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Tap tone test , top plate


Arsalan

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There are three manuscripts which could give hints wether or not makers in the golden age were using tap tones as a measure for quality control for the final tonal result: 

1. I’ll manoscritto di Antonio Marchi

2. I segreti di Buttega by an unknown author. 

3. Notes taken by Count Cozio di Salabue

i don’t have really the time to scan through the texts once more, but to my memory none of those scriptures emphasizes the importance of tap tone pitch anywhere. And certainly none of those works deals with a larger scaled, complex tap tone theory of top and back.

I find it rather interesting that Marchi starts his treatise actually with 3 chapters dealing with what could be considered as ‘acoustic science’. In there we find a description of how he thought the violin produces sound. Marchi explains it in a completely incomprehensible way. (Therefore I can’t even reconstruct from memory how he argued. It was something like ‘the string vibration excites the surrounding air, creating a resonance in the cavity which causes the bridge to vibrate.’) I would assume that he’d had written in the chapters about acoustics at least one sentence referring to tap tones of the finished plates if they were of such major importance. (I can’t remember that he did)

When it comes to sound characteristics, March always argues from overall observations. High archings versus low archings, top plate thick in the center or not thick in the center, short versus long f holes etc etc. While it is clear that he favors the sound of Stainer above Stradivari and Guarneri, it doesn’t take anything away from how arguments related to sound were made in his days. 
 

We need to realize that our modern logic based on science didn’t exist. Modern makers try to predict from chosen parameters the final sound result. This is a purely scientific approach. 
 

Violin makers in the golden age tried to observe results by given (trigger) methods to arrive at an imagined sound result.  This is actually the reverse of the scientific approach, but seems to be more successful. I call it the alchemical approach. Because it does not need to know why and how certain things are related to each other, it can better focus in practical terms on the final result. For a scientist the violin is complex because of the multi relatedness of scientific comprehensible parameters.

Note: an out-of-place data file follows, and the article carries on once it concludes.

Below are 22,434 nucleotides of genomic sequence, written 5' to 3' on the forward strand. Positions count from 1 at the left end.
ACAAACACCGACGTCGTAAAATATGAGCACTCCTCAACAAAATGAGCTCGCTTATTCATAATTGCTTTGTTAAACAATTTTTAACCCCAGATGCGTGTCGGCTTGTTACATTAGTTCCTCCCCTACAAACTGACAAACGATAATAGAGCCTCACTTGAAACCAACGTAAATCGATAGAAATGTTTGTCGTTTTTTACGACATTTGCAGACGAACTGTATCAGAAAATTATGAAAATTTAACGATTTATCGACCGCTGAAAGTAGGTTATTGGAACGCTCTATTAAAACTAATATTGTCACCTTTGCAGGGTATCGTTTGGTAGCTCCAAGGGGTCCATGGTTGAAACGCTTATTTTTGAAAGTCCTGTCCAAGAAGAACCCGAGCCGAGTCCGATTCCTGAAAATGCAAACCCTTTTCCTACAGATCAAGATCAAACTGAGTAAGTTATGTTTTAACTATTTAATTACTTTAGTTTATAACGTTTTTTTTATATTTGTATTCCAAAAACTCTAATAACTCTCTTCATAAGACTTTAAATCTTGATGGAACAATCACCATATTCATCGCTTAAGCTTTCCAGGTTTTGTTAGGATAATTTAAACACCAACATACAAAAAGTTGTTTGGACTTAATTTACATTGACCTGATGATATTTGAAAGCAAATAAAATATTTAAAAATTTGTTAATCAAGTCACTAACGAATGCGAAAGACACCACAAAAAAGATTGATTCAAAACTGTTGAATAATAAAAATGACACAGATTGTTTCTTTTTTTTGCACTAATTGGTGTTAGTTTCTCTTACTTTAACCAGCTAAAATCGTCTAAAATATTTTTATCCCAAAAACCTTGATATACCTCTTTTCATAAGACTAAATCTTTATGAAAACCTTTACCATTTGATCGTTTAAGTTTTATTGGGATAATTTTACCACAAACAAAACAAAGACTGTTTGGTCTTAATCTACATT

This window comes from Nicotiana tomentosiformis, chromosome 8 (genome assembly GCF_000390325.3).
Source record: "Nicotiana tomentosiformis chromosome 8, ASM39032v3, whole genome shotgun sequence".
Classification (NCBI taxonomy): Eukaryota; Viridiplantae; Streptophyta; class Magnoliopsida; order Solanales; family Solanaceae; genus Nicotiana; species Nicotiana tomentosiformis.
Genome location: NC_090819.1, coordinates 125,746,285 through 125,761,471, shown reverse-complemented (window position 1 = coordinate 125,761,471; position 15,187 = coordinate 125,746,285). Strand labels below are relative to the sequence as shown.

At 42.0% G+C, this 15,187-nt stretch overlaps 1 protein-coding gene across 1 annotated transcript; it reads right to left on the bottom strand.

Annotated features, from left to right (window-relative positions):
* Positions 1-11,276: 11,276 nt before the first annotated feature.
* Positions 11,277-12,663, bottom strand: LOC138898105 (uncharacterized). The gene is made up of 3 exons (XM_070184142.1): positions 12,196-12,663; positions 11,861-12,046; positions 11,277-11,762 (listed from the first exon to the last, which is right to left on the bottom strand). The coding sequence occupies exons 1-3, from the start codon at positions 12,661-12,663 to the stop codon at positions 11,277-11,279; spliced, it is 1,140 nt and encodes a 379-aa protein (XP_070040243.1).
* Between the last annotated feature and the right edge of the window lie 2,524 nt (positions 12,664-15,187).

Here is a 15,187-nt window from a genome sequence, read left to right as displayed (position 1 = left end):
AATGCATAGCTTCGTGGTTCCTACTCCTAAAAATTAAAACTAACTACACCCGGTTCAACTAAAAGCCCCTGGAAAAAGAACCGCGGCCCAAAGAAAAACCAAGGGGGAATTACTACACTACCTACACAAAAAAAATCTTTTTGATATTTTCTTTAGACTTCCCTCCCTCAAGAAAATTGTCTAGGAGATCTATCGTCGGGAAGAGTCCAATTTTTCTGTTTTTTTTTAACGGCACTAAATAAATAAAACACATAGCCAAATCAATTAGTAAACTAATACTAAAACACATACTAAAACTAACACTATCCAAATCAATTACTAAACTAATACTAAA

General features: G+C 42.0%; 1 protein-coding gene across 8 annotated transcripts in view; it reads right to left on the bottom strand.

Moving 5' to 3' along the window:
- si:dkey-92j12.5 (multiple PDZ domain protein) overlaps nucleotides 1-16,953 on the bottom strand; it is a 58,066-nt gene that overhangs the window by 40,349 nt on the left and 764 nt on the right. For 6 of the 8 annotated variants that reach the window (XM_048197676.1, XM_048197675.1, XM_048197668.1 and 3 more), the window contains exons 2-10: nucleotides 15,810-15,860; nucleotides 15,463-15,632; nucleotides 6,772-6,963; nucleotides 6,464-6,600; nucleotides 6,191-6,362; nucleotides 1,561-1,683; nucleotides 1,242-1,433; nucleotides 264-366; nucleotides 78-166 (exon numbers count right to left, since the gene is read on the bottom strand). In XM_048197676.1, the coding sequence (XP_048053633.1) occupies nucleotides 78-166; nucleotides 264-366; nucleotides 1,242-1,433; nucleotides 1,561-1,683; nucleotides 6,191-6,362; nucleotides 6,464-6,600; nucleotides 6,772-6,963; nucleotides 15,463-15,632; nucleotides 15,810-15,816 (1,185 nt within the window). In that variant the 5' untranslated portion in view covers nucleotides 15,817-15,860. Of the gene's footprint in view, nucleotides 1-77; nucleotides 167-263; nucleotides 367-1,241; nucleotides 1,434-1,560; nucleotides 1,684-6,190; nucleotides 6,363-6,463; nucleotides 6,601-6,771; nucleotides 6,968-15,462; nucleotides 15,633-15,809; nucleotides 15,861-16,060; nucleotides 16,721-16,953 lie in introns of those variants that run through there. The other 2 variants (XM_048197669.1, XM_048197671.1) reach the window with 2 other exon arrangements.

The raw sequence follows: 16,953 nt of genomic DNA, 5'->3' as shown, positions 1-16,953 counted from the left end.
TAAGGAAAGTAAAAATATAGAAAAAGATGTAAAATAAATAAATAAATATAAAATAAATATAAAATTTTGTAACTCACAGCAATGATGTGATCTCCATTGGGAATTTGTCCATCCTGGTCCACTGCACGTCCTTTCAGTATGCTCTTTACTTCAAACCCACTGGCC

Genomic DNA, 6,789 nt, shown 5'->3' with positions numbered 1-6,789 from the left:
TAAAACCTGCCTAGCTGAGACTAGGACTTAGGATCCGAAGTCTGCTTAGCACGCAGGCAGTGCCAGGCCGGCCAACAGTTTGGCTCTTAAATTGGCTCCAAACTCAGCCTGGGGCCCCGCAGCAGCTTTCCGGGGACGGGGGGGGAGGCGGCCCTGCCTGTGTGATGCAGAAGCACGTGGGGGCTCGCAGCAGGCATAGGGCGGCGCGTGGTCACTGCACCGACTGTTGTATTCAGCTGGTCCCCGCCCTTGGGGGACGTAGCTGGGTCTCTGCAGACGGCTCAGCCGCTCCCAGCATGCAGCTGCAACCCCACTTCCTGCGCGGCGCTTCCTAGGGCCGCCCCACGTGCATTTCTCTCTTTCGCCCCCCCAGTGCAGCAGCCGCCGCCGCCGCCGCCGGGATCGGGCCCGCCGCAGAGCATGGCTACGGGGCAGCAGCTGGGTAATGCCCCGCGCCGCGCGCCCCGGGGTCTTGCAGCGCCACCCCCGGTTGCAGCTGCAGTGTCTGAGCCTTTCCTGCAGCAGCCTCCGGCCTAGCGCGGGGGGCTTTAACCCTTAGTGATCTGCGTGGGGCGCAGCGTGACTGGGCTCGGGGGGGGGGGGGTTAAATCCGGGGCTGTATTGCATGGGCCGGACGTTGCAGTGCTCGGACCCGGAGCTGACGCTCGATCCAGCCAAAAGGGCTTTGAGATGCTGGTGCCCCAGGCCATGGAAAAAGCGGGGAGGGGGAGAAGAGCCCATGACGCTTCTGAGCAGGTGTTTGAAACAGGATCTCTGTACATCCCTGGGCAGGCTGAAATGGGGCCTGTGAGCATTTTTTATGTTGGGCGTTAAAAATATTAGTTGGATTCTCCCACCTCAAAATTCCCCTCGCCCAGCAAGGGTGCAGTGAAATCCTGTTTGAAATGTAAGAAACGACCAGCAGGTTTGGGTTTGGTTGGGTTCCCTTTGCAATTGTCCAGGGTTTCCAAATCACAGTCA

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26 minutes ago, Michael Darnton said:

A model that is wrong but works is far better than a model which is correct but doesn't work.

A model that doesn't work can not be correct (or at least, applied incorrectly). 

But who cares.  Talk to enough decent makers, and you'll hear all kinds of different concepts of how things work.  They can't all be correct... so the logical conclusion is that they don't matter. Tuning taptones, humming into F-holes, flexing plates, or praying to the ghost of Stradivari can all be incorporated, as long as the funamentals of a good violin aren't skewed too far off.  Good wood, good arching, reasonable graduations.  You don't need to be a rocket scientist... just pay attention to what works. (Trying what "should"  work is OK too... but sticking with it regarless of outcome is dumb.)

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1 hour ago, Andreas Preuss said:

We need to realize that our modern logic based on science didn’t exist. Modern makers try to predict from chosen parameters the final sound result. This is a purely scientific approach. 

They built those impressive cathedrals without logic based on science?

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6 hours ago, David Burgess said:

If a violin works well, I can forgive the maker for either using it, or not using it. :)

Old tap tuning? It would have been a way of getting an idea about material properties and overall thicknesses which would have been well within a maker's grasp, even if they had little formal education. What would have been their incentive to ignore it?

I'm not saying that.  I'm saying the modern tap tuning of plates seems very unlikely for them.

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31 minutes ago, David Burgess said:

They built those impressive cathedrals without logic based on science?

Yes!! Without science in the modern sense.  But with the tradition of craftsmen architects, which is rather similar.

Just as fine cheeses and cured meats were made by tradition even though modern chemistry didn't yet exist.

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I guess the thing I find funny is that it all most seems as if there is a "committee" or "organization" of watchers and it goes something like this..."Number 42, we seem to have someone interested in potentially making a violin, make sure in all their search results stuff about "tap tones"  comes up, yayayaya, give them the "Vordichik treatment", nonono of course everything about what they look up should be positive about "tap tones" , you know, that way we can send them down the wrong river for about a year  or two so they can waste a lot of time on some stupid theory that doesn't work"

Now of course that sounds crazy but it does seem to explain why virtually every new maker seems to start with this "thing they heard about called tap tones" Why I can remember sitting in Tom Croens shop asking him, "so what do you think about this tap tone stuff?"

So we all know that "theory" is "bonkers" but someone please tell why with ALL the info about making violins out there that for some reason over and over again we have people starting out getting exposed to this "idea" right out of the gate and every so often we then have these conversations. Why do search results about making constantly bring in this beat dead horse of an idea? Particularly to "new" makers? that to me is the real question.